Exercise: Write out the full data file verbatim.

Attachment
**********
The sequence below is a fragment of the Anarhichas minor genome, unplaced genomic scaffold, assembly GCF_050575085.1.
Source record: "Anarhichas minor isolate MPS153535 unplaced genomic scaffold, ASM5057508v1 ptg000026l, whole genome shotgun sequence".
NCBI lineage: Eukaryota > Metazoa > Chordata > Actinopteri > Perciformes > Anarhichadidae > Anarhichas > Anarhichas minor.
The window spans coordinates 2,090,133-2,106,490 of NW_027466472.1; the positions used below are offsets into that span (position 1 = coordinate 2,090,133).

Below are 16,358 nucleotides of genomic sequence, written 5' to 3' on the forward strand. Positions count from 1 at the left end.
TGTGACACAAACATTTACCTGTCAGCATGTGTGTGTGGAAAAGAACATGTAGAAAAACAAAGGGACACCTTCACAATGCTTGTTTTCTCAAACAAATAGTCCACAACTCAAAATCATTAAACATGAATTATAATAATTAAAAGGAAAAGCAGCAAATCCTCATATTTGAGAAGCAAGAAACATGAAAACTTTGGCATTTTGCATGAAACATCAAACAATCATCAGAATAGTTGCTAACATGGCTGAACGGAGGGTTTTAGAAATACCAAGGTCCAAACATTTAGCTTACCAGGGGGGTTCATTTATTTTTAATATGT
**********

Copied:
The sequence below is a fragment of the Anarhichas minor genome, unplaced genomic scaffold, assembly GCF_050575085.1.
Source record: "Anarhichas minor isolate MPS153535 unplaced genomic scaffold, ASM5057508v1 ptg000026l, whole genome shotgun sequence".
NCBI lineage: Eukaryota > Metazoa > Chordata > Actinopteri > Perciformes > Anarhichadidae > Anarhichas > Anarhichas minor.
The window spans coordinates 2,090,133-2,106,490 of NW_027466472.1; the positions used below are offsets into that span (position 1 = coordinate 2,090,133).

Below are 16,358 nucleotides of genomic sequence, written 5' to 3' on the forward strand. Positions count from 1 at the left end.
TGTGACACAAACATTTACCTGTCAGCATGTGTGTGTGGAAAAGAACATGTAGAAAAACAAAGGGACACCTTCACAATGCTTGTTTTCTCAAACAAATAGTCCACAACTCAAAATCATTAAACATGAATTATAATAATTAAAAGGAAAAGCAGCAAATCCTCATATTTGAGAAGCAAGAAACATGAAAACTTTGGCATTTTGCATGAAACATCAAACAATCATCAGAATAGTTGCTAACATGGCTGAACGGAGGGTTTTAGAAATACCAAGGTCCAAACATTTAGCTTACCAGGGGGGTTCATTTATTTTTAATATGT